25 October 2011

Book 29 of 2011

Despite planning to grade on our first furlough day of the year, the doctor diagnosed me with an ear infection, nixing my plans. Instead, I read the last 60 pages of this book. This review, however, has taken much longer to write.

29) Supergods: What Masked Vigilantes, Miraculous Mutants, and a Sun God from Smallville Can Teach Us About Being Human by Grant Morrison
This is something that's hard to classify. It's part memoir, part comic book literary criticism, and part philosophical dissertation on mysticism and transcendentalism. What's really important, though, is that Grant Morrison is my favorite comic book writer, and this book both explains and shows why. 

Morrison explains his humble beginnings as the son of an urban liberal middle-class divorced couple and how that shaped his worldview in unexpected ways. His forays into punk music and crossing the line from a straight-edge lifestyle into one influenced by hallucinogenics draw a picture of a person who puts every aspect of himself into his work and endeavors to stretch the boundaries of the comic book medium. The most exciting and riveting chapter in the book deals with Morrison's experience in the fifth dimension and discovery of his own super powers of perception.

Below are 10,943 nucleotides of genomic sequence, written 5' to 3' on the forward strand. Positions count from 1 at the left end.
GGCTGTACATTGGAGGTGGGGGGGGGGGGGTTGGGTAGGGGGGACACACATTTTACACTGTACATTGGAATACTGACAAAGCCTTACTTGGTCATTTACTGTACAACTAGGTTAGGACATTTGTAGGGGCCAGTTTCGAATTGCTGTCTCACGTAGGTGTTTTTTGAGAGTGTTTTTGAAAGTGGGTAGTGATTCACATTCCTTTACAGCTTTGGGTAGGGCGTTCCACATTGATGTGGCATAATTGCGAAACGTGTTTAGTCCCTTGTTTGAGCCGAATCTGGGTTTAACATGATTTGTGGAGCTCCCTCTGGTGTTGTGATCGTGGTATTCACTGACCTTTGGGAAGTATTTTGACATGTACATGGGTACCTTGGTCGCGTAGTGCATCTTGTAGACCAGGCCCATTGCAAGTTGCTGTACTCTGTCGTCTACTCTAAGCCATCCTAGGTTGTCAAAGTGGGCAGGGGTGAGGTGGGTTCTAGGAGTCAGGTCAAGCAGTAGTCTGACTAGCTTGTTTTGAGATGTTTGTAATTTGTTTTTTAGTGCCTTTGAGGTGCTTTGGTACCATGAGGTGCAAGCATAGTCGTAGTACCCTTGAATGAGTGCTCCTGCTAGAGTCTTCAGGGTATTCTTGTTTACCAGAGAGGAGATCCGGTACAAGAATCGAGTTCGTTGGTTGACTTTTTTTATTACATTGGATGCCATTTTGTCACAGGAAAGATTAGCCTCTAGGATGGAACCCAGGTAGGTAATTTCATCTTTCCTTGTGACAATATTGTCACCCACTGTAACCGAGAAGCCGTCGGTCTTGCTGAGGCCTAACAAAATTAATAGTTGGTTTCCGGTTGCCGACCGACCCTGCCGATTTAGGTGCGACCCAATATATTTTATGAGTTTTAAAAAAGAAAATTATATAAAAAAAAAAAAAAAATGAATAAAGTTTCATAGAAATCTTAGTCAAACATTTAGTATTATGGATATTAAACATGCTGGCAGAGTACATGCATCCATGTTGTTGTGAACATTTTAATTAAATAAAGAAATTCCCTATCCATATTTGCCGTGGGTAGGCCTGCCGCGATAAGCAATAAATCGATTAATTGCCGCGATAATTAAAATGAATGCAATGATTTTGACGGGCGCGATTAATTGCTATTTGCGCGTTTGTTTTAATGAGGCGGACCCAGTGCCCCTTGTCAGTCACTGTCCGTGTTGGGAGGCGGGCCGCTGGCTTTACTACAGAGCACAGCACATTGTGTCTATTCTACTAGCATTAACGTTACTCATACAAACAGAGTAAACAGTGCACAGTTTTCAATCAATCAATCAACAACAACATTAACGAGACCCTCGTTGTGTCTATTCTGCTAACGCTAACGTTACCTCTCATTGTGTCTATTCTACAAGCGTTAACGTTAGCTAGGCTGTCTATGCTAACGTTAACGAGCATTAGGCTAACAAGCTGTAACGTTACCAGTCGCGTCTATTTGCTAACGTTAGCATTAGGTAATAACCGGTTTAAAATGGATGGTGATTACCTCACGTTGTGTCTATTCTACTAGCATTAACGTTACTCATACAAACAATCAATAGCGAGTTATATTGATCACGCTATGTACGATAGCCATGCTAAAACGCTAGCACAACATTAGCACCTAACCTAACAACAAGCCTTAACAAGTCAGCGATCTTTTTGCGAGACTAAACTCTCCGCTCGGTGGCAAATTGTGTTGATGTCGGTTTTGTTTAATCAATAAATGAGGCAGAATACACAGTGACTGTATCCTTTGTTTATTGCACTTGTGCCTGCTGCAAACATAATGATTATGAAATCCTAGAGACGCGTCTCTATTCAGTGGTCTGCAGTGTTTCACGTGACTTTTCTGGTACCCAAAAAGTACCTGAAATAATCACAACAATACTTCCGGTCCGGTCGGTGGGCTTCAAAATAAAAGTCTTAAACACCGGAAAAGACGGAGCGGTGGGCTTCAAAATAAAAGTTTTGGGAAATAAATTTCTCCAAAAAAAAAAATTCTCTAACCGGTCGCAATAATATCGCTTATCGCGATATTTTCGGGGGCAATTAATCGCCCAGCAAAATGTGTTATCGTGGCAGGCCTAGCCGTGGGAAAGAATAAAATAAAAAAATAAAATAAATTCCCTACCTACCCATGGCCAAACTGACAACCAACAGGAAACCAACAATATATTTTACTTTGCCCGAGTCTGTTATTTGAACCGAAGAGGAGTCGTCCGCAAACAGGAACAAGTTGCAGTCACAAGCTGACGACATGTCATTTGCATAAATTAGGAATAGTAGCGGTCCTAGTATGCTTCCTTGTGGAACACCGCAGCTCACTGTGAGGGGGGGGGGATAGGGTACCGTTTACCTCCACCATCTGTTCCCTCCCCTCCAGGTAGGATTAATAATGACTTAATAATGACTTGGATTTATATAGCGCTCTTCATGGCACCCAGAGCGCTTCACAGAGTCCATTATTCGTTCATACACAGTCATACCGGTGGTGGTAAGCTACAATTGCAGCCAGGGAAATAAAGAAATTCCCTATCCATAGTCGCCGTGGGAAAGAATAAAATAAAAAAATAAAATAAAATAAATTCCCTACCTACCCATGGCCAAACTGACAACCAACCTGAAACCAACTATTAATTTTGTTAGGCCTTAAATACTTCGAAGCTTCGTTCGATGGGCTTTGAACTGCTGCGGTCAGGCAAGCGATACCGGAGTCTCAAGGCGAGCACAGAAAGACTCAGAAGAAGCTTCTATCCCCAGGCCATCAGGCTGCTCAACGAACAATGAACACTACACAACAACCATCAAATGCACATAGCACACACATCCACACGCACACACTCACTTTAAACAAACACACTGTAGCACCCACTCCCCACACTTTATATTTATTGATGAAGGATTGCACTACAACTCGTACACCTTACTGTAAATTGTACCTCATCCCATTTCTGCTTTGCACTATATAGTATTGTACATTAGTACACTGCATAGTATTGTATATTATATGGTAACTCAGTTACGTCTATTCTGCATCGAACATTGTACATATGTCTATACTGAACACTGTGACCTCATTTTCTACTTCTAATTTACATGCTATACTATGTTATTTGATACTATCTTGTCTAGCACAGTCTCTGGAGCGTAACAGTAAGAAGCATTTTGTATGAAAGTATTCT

You didn't misread that last sentence. 

It's a fascinating read that demonstrates how Morrison possesses an adept grasp of comic book characters. He gives Superman, Batman and others their proper reverence, offering a history of their meaning to society while also properly analyzing the different phases of comic books as a medium. A recommended reading list supplied at the end is both exhaustive and illuminating and worth attempting. 

Look, this is just excellent, and sometimes excellence is more difficult to write about because people find it easier to tear things down than build them up. It's sizable compared to similar books in the genre, but worth the effort for anyone who is at all looking to explore superheroes beyond what's available at the box office each summer. 

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